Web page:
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Introduction
LTPD Pathway
Functional Screening
Anatomical Adaptation
Game Demands
Conditioning for Rugby
Periodisation in Rugby
Content
Questions

Training modes for speed

Tertiary training method

Tertiary training refers to the use of resistance training, including general strength and power training, plyometric and mobility training in conjunction with speed-specific training (Cronin and Hansen, 2005, Hennessy and Kilty, 2001, Nesser et al, 1996).

To safely and successfully perform speed drills, players require a general fitness base which includes strength, power and mobility. Strength is often seen as separate from speed, when in fact it plays an important role in the development of speed (Alexander, 1989, Baker and Nance, 1989, Schmidtbleicher, 1992). The amount of force exerted against the ground is a determining factor in speed (Bosco, 1999, Mero et al, 1992). Further, power, which is the rate at which force is generated, is an influential factor in determining speed acceleration.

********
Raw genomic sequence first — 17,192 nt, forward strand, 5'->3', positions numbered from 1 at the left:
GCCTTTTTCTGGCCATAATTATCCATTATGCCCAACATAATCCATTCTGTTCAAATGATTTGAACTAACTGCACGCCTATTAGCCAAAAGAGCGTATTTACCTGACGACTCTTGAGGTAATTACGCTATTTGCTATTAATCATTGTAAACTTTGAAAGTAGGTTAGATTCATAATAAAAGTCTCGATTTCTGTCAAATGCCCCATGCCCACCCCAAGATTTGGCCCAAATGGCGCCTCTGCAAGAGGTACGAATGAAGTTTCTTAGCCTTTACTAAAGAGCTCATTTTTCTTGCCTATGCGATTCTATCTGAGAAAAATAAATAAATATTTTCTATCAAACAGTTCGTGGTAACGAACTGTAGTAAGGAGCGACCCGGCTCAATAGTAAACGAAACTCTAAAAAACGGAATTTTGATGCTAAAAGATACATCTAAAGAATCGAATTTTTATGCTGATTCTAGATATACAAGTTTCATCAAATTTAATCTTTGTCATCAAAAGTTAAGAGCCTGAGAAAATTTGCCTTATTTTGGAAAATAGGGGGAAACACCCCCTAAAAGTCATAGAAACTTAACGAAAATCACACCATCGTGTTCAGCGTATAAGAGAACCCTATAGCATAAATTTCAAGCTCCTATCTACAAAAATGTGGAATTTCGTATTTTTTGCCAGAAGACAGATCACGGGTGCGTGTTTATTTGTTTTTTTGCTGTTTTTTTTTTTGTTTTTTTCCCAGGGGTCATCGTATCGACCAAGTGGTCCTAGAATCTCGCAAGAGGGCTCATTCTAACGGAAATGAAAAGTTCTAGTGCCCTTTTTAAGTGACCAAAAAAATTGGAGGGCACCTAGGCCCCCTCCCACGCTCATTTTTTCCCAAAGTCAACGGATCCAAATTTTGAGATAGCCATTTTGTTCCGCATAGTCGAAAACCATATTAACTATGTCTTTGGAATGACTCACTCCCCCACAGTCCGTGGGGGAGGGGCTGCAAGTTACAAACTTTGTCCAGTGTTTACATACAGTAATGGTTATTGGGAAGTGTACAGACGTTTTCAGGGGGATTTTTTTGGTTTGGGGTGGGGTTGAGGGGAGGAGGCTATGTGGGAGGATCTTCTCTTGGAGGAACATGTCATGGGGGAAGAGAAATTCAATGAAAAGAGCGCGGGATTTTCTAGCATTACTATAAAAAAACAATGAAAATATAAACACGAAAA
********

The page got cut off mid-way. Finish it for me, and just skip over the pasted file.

There are two types of flexibility; static and dynamic. Static flexibility refers to the range of motion around a joint with no emphasis on movement speed. For example, static flexibility about the shoulders and hips is evident when a front row player binds in the scrum. Dynamic flexibility, on the other hand, refers to the player using a range of motion at a normal or rapid speed. For example, when a player dynamically steps into a lunge-type movement pattern to pick and pass a ball at pace, such as when a scrum-half gains possession and delivers a pass to the out-half.

Research has indicated that speed may be enhanced by developing greater strength, power and mobility (Dintiman & Ward, 2003, Cissik, 2004, Nesser et al, 1996).